Differential rotation is known to suppress linear instabilities in fusion plasmas. However, even in the absence of growing eigenmodes, subcritical fluctuations that grow transiently can lead to sustained turbulence. Here transient growth of electrostatic fluctuations driven by the parallel velocity gradient (PVG) and the ion temperature gradient (ITG) in the presence of a perpendicular ExB velocity shear is considered. The maximally simplified case of zero magnetic shear is treated in the framework of a local shearing box. There are no linearly growing eigenmodes, so all excitations are transient. The maximal amplification factor of initial perturbations and the corresponding wavenumbers are calculated as functions of q/\\epsilon (=safety factor/aspect ratio), temperature gradient and velocity shear. Analytical results are corroborated and supplemented by linear gyrokinetic numerical tests. For sufficiently low values of q/\\epsilon (<7 in our model), regimes with fully suppressed ion-scale turbulence are po...

  12. Fast differentiation of SIRS and sepsis from blood plasma of ICU patients using Raman spectroscopy.

    Science.gov (United States)

    Neugebauer, Ute; Trenkmann, Sabine; Bocklitz, Thomas; Schmerler, Diana; Kiehntopf, Michael; Popp, Jürgen

    2014-04-01

    Currently, there is no biomarker that can reliable distinguish between infectious and non-infectious systemic inflammatory response syndrome (SIRS). However, such a biomarker would be of utmost importance for early identification and stratification of patients at risk to initiate timely and appropriate antibiotic treatment. Within this proof of principle study, the high potential of Raman spectroscopy for the fast differentiation of non-infectious SIRS and sepsis is demonstrated. Blood plasma collected from 70 patients from the intensive care unit (31 patients with sepsis and 39 patients classified with SIRS without infection) was analyzed by means of Raman spectroscopy. A PCA-LDA based classification model was trained with Raman spectra from test samples and yielded for sepsis a sensitivity of 1.0 and specificity of 0.82. These results have been confirmed with an independent dataset (prediction accuracy 80%). Copyright © 2014 WILEY-VCH Verlag GmbH & Co. KGaA, Weinheim.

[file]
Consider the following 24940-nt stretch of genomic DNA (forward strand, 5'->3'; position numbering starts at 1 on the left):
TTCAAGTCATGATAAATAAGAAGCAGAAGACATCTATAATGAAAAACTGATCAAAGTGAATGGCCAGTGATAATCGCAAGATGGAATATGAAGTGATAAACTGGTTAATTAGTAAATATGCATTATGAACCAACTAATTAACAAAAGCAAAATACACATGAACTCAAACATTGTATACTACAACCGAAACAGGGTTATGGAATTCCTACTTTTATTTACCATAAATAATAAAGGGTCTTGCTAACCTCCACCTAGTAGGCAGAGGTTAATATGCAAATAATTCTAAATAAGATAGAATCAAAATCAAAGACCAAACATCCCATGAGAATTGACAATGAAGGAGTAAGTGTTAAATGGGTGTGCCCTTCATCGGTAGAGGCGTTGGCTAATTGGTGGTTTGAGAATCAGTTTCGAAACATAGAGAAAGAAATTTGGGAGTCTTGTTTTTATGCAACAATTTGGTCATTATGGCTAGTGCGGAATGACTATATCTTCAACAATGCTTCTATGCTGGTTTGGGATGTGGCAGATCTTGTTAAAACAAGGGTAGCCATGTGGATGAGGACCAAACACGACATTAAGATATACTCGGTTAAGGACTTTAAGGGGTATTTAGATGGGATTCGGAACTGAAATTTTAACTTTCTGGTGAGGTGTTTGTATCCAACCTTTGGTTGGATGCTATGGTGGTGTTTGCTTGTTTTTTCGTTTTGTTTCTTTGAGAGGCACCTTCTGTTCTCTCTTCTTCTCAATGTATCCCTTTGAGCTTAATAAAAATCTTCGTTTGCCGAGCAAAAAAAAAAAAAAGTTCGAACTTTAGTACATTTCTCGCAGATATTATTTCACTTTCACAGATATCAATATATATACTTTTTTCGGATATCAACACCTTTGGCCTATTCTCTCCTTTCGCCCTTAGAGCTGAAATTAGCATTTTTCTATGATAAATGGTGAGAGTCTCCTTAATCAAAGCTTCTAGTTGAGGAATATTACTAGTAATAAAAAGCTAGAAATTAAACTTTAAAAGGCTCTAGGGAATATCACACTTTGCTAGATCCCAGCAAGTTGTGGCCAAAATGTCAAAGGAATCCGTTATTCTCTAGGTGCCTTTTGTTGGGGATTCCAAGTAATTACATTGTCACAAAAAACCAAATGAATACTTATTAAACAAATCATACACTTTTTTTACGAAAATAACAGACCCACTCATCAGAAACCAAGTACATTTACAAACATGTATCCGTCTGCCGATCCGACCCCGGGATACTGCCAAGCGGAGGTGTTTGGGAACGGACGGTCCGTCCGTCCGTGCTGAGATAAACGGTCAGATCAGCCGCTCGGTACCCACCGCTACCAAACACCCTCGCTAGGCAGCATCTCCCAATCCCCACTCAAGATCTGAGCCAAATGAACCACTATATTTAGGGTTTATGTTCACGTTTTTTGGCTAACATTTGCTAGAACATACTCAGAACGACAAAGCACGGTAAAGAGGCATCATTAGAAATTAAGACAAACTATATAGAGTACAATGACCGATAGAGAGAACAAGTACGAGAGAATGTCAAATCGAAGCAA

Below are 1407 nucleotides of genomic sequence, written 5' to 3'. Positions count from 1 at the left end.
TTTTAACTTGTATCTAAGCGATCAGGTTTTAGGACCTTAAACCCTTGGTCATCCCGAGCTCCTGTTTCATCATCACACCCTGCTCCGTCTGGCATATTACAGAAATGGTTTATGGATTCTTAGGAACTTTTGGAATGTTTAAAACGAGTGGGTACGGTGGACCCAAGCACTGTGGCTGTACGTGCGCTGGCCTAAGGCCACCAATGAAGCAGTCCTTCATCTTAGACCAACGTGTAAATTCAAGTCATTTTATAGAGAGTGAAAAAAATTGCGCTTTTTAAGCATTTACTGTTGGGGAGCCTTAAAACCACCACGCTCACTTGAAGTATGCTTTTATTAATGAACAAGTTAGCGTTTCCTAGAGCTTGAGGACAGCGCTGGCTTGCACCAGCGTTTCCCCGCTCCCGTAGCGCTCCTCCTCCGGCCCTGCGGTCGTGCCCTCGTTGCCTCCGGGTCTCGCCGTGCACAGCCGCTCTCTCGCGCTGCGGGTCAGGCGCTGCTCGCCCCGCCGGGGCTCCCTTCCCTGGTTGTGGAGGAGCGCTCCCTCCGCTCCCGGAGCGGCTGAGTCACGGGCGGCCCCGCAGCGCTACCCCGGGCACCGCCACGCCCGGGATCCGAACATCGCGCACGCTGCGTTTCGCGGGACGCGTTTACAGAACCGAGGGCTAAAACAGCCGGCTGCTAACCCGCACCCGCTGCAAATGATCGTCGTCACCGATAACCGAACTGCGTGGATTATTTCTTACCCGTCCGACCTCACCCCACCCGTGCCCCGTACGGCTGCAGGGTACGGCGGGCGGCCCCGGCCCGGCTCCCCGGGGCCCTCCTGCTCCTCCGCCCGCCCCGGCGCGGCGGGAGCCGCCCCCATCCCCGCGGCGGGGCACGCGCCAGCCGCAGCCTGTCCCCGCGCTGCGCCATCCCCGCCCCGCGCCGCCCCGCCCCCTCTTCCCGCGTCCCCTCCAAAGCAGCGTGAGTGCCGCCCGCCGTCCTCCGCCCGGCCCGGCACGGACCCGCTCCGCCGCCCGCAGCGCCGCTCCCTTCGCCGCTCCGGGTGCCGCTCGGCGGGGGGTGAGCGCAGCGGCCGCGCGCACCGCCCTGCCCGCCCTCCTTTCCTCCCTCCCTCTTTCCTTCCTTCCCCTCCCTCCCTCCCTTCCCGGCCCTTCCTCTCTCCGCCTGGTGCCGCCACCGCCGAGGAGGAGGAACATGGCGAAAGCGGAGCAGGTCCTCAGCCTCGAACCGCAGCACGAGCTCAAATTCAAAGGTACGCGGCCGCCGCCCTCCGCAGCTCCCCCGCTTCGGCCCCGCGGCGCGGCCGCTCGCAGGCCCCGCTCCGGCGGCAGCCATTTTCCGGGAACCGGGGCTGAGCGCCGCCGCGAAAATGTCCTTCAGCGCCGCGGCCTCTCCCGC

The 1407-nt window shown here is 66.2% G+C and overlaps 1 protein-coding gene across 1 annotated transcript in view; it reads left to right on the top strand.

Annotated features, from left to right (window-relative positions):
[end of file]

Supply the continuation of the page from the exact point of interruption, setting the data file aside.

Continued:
13. A balance between B cell receptor and inhibitory receptor signaling controls plasma cell differentiation by maintaining optimal Ets1 levels.

    Science.gov (United States)

    Luo, Wei; Mayeux, Jessica; Gutierrez, Toni; Russell, Lisa; Getahun, Andrew; Müller, Jennifer; Tedder, Thomas; Parnes, Jane; Rickert, Robert; Nitschke, Lars; Cambier, John; Satterthwaite, Anne B; Garrett-Sinha, Lee Ann

    2014-07-15

    Signaling through the BCR can drive B cell activation and contribute to B cell differentiation into Ab-secreting plasma cells. The positive BCR signal is counterbalanced by a number of membrane-localized inhibitory receptors that limit B cell activation and plasma cell differentiation. Deficiencies in these negative signaling pathways may cause autoantibody generation and autoimmune disease in both animal models and human patients. We have previously shown that the transcription factor Ets1 can restrain B cell differentiation into plasma cells. In this study, we tested the roles of the BCR and inhibitory receptors in controlling the expression of Ets1 in mouse B cells. We found that Ets1 is downregulated in B cells by BCR or TLR signaling through a pathway dependent on PI3K, Btk, IKK2, and JNK. Deficiencies in inhibitory pathways, such as a loss of the tyrosine kinase Lyn, the phosphatase Src homology region 2 domain-containing phosphatase 1 (SHP1) or membrane receptors CD22 and/or Siglec-G, result in enhanced BCR signaling and decreased Ets1 expression. Restoring Ets1 expression in Lyn- or SHP1-deficient B cells inhibits their enhanced plasma cell differentiation. Our findings indicate that downregulation of Ets1 occurs in response to B cell activation via either BCR or TLR signaling, thereby allowing B cell differentiation and that the maintenance of Ets1 expression is an important function of the inhibitory Lyn → CD22/SiglecG → SHP1 pathway in B cells.